Fouad M. Badr, Ola El-Habit, Chapter 18 – Heavy Metal Toxicity Affecting Fertility and Reproduction of Males,

Editor(s): Suresh C. Sikka, Wayne J.G. Hellstrom, Bioenvironmental Issues Affecting Men’s Reproductive and Sexual Health, Academic Press, 2018, Pages 293-304, ISBN 9780128012994,

Henriques MC, Loureiro S, Fardilha M, et al. Exposure to mercury and human reproductive health: A systematic review. Reprod Toxicol 2019;85:93-103. 10.1016/j.reprotox.2019.02.012

Hernández-Ochoa I, García-Vargas G, López-Carrillo L, et al. Low lead environmental exposure alters semen quality and sperm chromatin condensation in northern Mexico. Reprod Toxicol 2005;20:221-8.

Ikokide EJ, Oyagbemi AA, Oyeyemi MO. Impacts of cadmium on male fertility: Lessons learnt so far. Andrologia. 2022 Oct;54(9):e14516. doi: 10.1111/and.14516. Epub 2022 Jun 28. PMID: 35765120.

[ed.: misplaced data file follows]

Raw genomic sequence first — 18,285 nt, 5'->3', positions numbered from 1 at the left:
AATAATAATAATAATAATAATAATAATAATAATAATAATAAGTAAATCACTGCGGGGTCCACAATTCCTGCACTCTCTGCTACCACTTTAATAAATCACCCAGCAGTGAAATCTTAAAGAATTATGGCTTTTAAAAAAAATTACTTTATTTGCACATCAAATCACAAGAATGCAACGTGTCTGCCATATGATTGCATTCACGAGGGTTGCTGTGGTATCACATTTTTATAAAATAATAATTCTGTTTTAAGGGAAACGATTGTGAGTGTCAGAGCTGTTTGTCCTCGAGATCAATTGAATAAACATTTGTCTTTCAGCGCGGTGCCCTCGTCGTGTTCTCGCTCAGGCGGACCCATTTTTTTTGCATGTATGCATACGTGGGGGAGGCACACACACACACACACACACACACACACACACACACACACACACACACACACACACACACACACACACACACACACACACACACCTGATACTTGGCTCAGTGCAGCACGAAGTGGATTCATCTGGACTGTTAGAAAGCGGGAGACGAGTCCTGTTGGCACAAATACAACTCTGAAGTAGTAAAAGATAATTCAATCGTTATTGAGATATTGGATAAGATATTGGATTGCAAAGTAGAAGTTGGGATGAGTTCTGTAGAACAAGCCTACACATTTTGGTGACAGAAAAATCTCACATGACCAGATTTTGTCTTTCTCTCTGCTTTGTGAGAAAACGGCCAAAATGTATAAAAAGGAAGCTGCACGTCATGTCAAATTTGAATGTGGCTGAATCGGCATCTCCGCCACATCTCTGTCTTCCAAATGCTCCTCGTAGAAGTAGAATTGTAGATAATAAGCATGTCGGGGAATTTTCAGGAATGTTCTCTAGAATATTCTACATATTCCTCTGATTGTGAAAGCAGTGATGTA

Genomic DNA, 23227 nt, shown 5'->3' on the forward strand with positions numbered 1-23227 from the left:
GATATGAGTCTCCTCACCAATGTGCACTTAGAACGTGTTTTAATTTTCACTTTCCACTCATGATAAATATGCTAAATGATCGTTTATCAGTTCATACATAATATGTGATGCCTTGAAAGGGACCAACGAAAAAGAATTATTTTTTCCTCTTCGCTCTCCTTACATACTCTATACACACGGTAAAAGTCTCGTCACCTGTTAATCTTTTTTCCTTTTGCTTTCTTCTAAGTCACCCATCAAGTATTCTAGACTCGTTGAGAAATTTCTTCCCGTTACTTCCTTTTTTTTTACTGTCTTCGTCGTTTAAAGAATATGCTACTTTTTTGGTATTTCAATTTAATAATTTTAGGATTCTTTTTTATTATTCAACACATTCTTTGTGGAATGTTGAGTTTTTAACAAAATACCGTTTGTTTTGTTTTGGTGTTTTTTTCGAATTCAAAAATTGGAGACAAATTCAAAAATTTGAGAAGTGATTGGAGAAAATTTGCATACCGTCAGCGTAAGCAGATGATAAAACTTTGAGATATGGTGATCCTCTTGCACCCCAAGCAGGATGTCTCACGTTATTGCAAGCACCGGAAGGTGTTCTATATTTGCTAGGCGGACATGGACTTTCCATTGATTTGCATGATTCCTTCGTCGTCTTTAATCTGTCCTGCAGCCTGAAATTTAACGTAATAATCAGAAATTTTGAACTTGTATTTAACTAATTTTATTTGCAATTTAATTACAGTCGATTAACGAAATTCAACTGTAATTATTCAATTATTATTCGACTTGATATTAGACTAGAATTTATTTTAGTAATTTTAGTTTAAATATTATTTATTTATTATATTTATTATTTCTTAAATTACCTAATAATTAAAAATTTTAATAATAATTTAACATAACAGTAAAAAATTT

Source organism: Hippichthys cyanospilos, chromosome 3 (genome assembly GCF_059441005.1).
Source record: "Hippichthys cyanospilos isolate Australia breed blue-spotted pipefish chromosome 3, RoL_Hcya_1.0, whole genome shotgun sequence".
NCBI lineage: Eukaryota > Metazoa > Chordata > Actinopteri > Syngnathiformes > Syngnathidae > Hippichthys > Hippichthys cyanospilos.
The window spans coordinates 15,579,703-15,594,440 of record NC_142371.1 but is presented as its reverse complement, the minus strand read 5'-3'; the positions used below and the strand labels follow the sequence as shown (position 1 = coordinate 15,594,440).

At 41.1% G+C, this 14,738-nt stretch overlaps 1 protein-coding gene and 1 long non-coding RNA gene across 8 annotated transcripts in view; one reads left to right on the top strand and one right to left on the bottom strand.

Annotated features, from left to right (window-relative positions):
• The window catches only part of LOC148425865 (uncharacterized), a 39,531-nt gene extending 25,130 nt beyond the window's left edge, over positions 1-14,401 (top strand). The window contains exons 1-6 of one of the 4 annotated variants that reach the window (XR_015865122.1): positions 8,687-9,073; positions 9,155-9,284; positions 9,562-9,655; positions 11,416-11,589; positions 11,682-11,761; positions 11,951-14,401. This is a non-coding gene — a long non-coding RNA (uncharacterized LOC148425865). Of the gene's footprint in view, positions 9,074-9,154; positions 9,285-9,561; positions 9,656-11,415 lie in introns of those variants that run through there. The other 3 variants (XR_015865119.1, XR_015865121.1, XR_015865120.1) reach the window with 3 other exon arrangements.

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Kim YJ, Kim JM. Arsenic Toxicity in Male Reproduction and Development. Dev Reprod. 2015;19(4):167-180. doi:10.12717/DR.2015.19.4.167

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Kumar, N., Singh, A.K. Impact of environmental factors on human semen quality and male fertility: a narrative review. Environ Sci Eur 34, 6 (2022).

Lead Linked to Male Infertility,” from the WebMD Archives, posted February 6, 2003, viewed on March 2, 2023. 

Montano L, Maugeri A, Volpe MG, Micali S, Mirone V, Mantovani A, Navarra M, Piscopo M. Mediterranean Diet as a Shield against Male Infertility and Cancer Risk Induced by Environmental Pollutants: A Focus on Flavonoids. International Journal of Molecular Sciences. 2022; 23(3):1568.

Vigeh M, Smith DR, Hsu PC. How does lead induce male infertility?. Iran J Reprod Med. 2011;9(1):1-8.

Zargari F, Rahaman MS, KazemPour R, Hajirostamlou M. Arsenic, Oxidative Stress and Reproductive System. J Xenobiot. 2022;12(3):214-222. Published 2022 Jul 18. doi:10.3390/jox12030016